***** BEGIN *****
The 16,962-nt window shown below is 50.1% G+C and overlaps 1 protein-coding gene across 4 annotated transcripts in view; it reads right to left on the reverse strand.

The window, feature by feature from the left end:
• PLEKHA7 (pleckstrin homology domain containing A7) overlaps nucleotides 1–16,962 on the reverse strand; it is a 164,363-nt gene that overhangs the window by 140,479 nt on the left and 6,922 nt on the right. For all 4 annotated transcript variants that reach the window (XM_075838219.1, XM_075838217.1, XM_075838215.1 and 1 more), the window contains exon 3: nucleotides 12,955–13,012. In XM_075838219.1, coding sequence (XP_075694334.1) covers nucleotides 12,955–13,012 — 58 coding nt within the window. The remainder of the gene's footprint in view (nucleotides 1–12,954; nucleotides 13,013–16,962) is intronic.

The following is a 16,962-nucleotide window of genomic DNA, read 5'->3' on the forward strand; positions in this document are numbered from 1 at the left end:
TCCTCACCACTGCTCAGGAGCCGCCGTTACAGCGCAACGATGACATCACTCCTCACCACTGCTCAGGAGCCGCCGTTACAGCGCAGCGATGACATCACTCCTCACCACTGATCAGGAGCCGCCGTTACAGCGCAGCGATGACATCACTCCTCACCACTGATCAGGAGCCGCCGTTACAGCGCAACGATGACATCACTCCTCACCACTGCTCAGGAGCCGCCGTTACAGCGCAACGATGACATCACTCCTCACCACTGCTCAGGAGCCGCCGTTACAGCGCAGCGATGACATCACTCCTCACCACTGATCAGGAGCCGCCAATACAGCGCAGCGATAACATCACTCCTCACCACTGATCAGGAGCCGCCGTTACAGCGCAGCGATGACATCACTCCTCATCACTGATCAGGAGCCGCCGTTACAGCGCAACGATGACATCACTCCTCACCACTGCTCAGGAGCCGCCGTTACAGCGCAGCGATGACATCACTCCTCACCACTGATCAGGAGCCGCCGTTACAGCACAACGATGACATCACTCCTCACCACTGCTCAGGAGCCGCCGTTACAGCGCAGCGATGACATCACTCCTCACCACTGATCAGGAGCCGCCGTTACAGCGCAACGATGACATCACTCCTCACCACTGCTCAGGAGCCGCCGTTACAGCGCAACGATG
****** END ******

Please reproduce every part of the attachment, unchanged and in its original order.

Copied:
The 16,962-nt window shown below is 50.1% G+C and overlaps 1 protein-coding gene across 4 annotated transcripts in view; it reads right to left on the reverse strand.

The window, feature by feature from the left end:
• PLEKHA7 (pleckstrin homology domain containing A7) overlaps nucleotides 1–16,962 on the reverse strand; it is a 164,363-nt gene that overhangs the window by 140,479 nt on the left and 6,922 nt on the right. For all 4 annotated transcript variants that reach the window (XM_075838219.1, XM_075838217.1, XM_075838215.1 and 1 more), the window contains exon 3: nucleotides 12,955–13,012. In XM_075838219.1, coding sequence (XP_075694334.1) covers nucleotides 12,955–13,012 — 58 coding nt within the window. The remainder of the gene's footprint in view (nucleotides 1–12,954; nucleotides 13,013–16,962) is intronic.

The following is a 16,962-nucleotide window of genomic DNA, read 5'->3' on the forward strand; positions in this document are numbered from 1 at the left end:
TCCTCACCACTGCTCAGGAGCCGCCGTTACAGCGCAACGATGACATCACTCCTCACCACTGCTCAGGAGCCGCCGTTACAGCGCAGCGATGACATCACTCCTCACCACTGATCAGGAGCCGCCGTTACAGCGCAGCGATGACATCACTCCTCACCACTGATCAGGAGCCGCCGTTACAGCGCAACGATGACATCACTCCTCACCACTGCTCAGGAGCCGCCGTTACAGCGCAACGATGACATCACTCCTCACCACTGCTCAGGAGCCGCCGTTACAGCGCAGCGATGACATCACTCCTCACCACTGATCAGGAGCCGCCAATACAGCGCAGCGATAACATCACTCCTCACCACTGATCAGGAGCCGCCGTTACAGCGCAGCGATGACATCACTCCTCATCACTGATCAGGAGCCGCCGTTACAGCGCAACGATGACATCACTCCTCACCACTGCTCAGGAGCCGCCGTTACAGCGCAGCGATGACATCACTCCTCACCACTGATCAGGAGCCGCCGTTACAGCACAACGATGACATCACTCCTCACCACTGCTCAGGAGCCGCCGTTACAGCGCAGCGATGACATCACTCCTCACCACTGATCAGGAGCCGCCGTTACAGCGCAACGATGACATCACTCCTCACCACTGCTCAGGAGCCGCCGTTACAGCGCAACGATG